Culture and chardonnay: exploring California's remarkable art wineries
If there’s a downside to touring California’s great wine estates by car, it’s that someone has to be the designated driver. Of course you can be disciplined and spit, but that can be a slippery slope, especially when alcohol-by-volume levels are as high as they tend to be in this part of the US - 14 per cent ABV and rising is increasingly the norm. The alternative is to help the driver feel less of a martyr by putting together an itinerary where wine is only part of the attraction.
Take the Hess Collection winery in Napa Valley. In his youth, the Swiss entrepreneur Donald Hess, took over his father’s brewery and apple-juice factory in Switzerland, diversifying into bottled water (he sold the Valser Water Company to Coca-Cola) and then wine, amassing eight wineries in Argentina, Australia and South Africa as well as the US, among them a 900-acre estate on Mount Veeder, which had been established by the Christian Brothers in 1930.
In 1996 he also began to collect art, and what a collection it is! Only about a quarter of it is ever on show in the purpose-built gallery that adjoins the Hess Collection winery, but the current exhibition is filled with pieces by Francis Bacon, Georg Baselitz, Franz Gertsch, Robert Rauschenberg, Gerhard Richter, among other artists whose work I didn’t know. Its restaurant is a pleasant place for lunch, and tastings start at $25 for four generous shots. (Admission to the art collection is free, though a guided tour combined with wine tasting can be booked for $35pp.)
Half an hour’s drive south, the Donum Estate last month launched its sculpture collection, 39 outdoor works that stand amid a strikingly beautiful landscape of vines, olive groves and lavender. Here you’ll find another roster of big names – as at Hess, the collection favours works, many of them site-specific, by living artists.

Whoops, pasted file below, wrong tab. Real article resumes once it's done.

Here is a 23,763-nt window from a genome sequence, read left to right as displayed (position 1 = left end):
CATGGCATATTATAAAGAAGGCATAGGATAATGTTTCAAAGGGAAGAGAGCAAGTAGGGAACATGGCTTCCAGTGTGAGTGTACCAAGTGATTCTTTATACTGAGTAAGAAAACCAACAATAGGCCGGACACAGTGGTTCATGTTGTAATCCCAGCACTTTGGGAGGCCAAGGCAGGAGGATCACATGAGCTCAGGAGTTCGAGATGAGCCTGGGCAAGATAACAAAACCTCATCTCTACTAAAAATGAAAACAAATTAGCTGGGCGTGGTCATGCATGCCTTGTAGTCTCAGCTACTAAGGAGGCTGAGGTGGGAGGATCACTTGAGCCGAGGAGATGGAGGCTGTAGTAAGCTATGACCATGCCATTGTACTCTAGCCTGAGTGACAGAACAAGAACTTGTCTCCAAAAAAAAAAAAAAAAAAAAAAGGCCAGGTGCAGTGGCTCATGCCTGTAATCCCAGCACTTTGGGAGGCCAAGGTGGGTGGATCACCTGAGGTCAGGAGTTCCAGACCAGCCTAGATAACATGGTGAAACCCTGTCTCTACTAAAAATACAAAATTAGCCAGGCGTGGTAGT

Among them are Ai Weiwei (whose Chinese zodiac animal-head drawings can also be found on the labels on its bottles; its owner is a Danish-born, China-based fashion tycoon), Doug Aitken, Fernando Botero, Louise Bourgeois, Elmgreen & Dragset, Tracey Emin, Yayoi Kusama, Jaume Plensa and Marc Quinn. Keith Haring, whose towering Cor-ten steel King and Queen (1987) hold court at the top of a slope, is a rare exception. Indeed both wineries currently have on display work by Anselm Kiefer and Yue Minjun.
In other respects, however, they are very different enterprises. For a start Hess is in Napa, while Donum lies in the Los Carneros area of neighbouring Sonoma (and should you be touring the area, Sonoma is where you should base yourself, ideally at the El Dorado hotel, from $225).
Where Hess grows pinot gris, grüner veltliner, malbec and cabernet sauvigon on Mount Veeder (and a host of other grapes on its estates elsewhere), Donum grows just pinot noir and a small quantity of chardonnay on its 147 acres, on lower, gentler slopes, within sight, on a clear day, of San Francisco, 60 miles south.
While Hess makes about 600,000 cases a year, Donum is also an altogether more rarefied enterprise it terms of its production. When its state-of-the-art new winery opens later this year, it will have the capacity to produce a maximum of one-sixtieth of the Hess Collection. In short it’s a super-premium operation releasing pure pinot noirs of rare and exceptional quality. A four-flight tasting here costs $80 per person (for which it’s essential to book well in advance).
Back in the city of Sonoma (it counts as one despite having a population of only about 10,000), I perused the wine list with interest wherever we went for dinner. The places we ate at were Café La Haye (a five-minute walk from the El Dorado, across the town’s picturesque early 19th-century central plaza) and the neighbouring Harvest Moon Café.
Both are unpretentious, informal, typically Californian (lots of health-giving, flavoursome veg), not outlandishly expensive (even with the weak pound) and excellent. And both keep Donum (though not Hess) wines in their cellars, respectively a Russian River pinot noir ($110) and a 2015 Carneros Estate one ($112).
These are not the most exalted wines they make, but I thought both outstanding: the former very dry, earthy and complex; the latter more obviously fruity (cherries and blackberries, say the notes), but spicy, even peppery too. And don’t wines of this class always taste even better with food?